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Escape with Josh Widdicombe

No Place to Preach

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Toby Hambly
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I spoke to Josh Widdicombe at the beginning of last month, which meant there was only one opener: how was Edinburgh?

“I visited for two days but I certainly wouldn’t make any claim that I had a tough month up there like other comedians.” Oh, I thought, that’s nice – usually at this point returning comedians, actors and producers are a little traumatised by it all – so no Vietnam-movie flashbacks? “Oh no, all I’ve got flashbacks of is going to my friends’ shows and getting drunk really. I’ve got no real tales of horror. It’s quite good going for the fun stuff, I suddenly realise why people go now.”

He did two previews of his new show Bit Much at the Fringe, but why not a full run? “I’m going round the country touring the show – I don’t think it’s helpful to people up in Edinburgh trying to get audiences for me to come up and do a show that people can see in their home cities. I remember when I was starting out in Edinburgh, a big act would come to a huge venue and take lots of ticket sales away. I always said to myself I wouldn’t do that if I got to that level.” That’s gracious of you, I say, plus it means you can be a punter, so everyone’s a winner – “Exactly. It’s a very holistic way of saying that I didn’t want to do any work up there.”

We’re also talking the day after our PM threw a constitutional spanner the size of Wales into the Brexit-works. For political comedians, it’s got to be a struggle to keep up in these exceptionally fluid times. For Josh’s ilk, concerned more with “the minutiae and the facile things in life”, I wonder if staying clear of politics is more about deliberately not doing political material or simply a case of finding other things funnier. “Obviously I’ve got my views on it but I generally don’t feel I know enough that I’m in any place to preach to people about it,” he explains. “I read that stuff and it depresses me.” For someone who’s paid £50 for a babysitter, forked out £40 on dinner, as well as show tickets – “I kind of want it to be a bit of escapism.”

The tour begins in York and gets to New Theatre Oxford on Halloween. Unlike the majority of comedians I’ve spoken to, he seems to unequivocally love touring. “There’s a part of me – the sixty-year-old National Trust part – that really enjoys travelling around seeing different places. And you get to go to these lovely theatres that have history – in Oxford, I’m playing in the theatre where I supported Stephen Merchant and that’s really fulfilling. People come out and watch you and most of your day is spent listening to your music and hanging out in the hotel.” So he doesn’t mind tour life, but I always thought the hardest part would be the polarity – one minute you’re an onstage superhero, next minute you’re alone in a hotel room. “I don’t feel like a superhero,” he self-deprecates.

There isn’t much of comedy land that he hasn’t been to. A regular on Stand Up for the Week, Mock the Week, Insert Name Here, Taskmaster and The Last Leg with Alex Brooker and Adam Hills, he’s also hosted his own weekly radio show on XFM and continues to produce his nostalgic 90s football podcast, Quickly Kevin; Will he Score? I ask what the transition to panel show host is like, having just hosted season two of Hypothetical with James Acaster. “You feel like going, ‘Bloody hell [Adam Hill’s] got more of a job than I thought.’ I thought he was stealing a living on Last Leg.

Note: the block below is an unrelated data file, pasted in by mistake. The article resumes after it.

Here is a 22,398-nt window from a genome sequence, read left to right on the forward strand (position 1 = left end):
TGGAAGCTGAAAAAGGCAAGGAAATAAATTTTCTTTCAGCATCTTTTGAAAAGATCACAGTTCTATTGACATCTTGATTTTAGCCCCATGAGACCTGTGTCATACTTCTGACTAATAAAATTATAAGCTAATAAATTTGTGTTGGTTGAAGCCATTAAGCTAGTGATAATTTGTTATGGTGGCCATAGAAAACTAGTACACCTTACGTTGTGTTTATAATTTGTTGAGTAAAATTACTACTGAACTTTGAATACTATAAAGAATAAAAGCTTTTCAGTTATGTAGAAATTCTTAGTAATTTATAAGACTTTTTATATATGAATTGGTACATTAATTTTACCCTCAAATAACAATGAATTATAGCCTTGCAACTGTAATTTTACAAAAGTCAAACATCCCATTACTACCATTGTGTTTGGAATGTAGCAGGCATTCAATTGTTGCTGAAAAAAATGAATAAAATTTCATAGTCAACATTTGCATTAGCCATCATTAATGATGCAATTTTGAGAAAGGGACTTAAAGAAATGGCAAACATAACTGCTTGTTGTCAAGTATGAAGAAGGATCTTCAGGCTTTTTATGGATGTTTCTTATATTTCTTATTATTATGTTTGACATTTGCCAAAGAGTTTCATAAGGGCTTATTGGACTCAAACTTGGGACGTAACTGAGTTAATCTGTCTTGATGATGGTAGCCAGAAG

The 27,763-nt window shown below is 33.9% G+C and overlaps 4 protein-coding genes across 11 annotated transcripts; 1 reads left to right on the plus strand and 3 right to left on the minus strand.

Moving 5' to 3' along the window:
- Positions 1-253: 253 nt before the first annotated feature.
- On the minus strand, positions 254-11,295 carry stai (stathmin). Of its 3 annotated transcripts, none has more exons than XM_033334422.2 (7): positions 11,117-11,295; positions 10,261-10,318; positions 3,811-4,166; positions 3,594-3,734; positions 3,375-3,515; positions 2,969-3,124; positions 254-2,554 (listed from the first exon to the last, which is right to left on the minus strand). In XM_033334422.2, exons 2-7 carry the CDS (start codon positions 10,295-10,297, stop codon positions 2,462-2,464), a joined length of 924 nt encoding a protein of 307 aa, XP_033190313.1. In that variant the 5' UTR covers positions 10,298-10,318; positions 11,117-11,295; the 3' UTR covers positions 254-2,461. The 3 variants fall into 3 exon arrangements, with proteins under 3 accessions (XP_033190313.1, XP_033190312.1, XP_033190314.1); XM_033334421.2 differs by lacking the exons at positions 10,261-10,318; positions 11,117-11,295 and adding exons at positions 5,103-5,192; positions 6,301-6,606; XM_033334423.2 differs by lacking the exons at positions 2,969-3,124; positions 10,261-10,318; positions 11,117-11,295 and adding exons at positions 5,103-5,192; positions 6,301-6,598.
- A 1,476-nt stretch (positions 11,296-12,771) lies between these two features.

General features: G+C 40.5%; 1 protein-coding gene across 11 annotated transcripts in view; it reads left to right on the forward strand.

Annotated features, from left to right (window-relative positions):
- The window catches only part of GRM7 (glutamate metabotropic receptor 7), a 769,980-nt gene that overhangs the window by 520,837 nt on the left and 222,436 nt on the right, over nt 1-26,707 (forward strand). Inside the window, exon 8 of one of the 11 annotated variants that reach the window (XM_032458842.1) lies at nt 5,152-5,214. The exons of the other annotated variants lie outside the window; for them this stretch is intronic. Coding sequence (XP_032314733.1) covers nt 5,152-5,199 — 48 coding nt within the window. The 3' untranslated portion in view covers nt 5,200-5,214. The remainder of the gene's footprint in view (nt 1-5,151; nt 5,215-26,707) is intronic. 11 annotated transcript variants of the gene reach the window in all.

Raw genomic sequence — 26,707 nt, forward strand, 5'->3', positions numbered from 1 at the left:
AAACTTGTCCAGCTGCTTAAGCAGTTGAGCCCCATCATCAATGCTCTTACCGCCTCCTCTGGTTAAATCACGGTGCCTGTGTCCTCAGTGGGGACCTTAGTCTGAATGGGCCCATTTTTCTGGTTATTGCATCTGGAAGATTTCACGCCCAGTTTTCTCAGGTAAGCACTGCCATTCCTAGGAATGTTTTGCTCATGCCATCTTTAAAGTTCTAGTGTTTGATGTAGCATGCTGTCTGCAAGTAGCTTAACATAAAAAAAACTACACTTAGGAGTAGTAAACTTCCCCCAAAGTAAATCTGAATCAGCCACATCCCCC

“What’s really fun about it,” he continues, “is when you go on a show as a guest you’re focused on whether you’re being good on it. When you’re a host your job is as much about enabling other people to be good.” Dara Ó Briain always seemed like the master of that to me, “He’s superb at it, he’s so good at bringing people in. I think that’s the key skill. To be honest, Graham Norton is the king of that. When you go on his show, he makes people at ease and confident – it makes them the funniest they can be.”

So if we’re not expecting any Boris-bashing, what’s Bit Much about? “I’m not gonna lie, I’ve had a baby,” he begins, “but I don’t want to do a show talking about that because no one wants to hear me talk about having a baby.” I know what he means – hearing about other people’s kids is inherently boring – but I’d posit that his slightly miffed, high-pitched ire would be perfect applied to fatherhood. In a media landscape where ever-louder voices vie for an ever-shrinking slice of the pie, there’s real value in someone making a room full of people laugh about life’s little nuisances. In that sense, while it’s an exciting time to be Laura Kuenssberg, we might need the Josh Widdicombes more than ever.
That’s perhaps all a little grand. I’m sure the escapism he aims to provide is more to do with just having a decent night out than much else. That said, when I said I was looking forward to seeing him on Brexit day, there was a slight change in his voice as he asked, “I’m in Oxford on Brexit day?” Yes you are mate, right on time.

Bit Much lands at New Theatre Oxford on 31 October. For tickets see atgtickets.com, for all info go to joshwiddicombe.com

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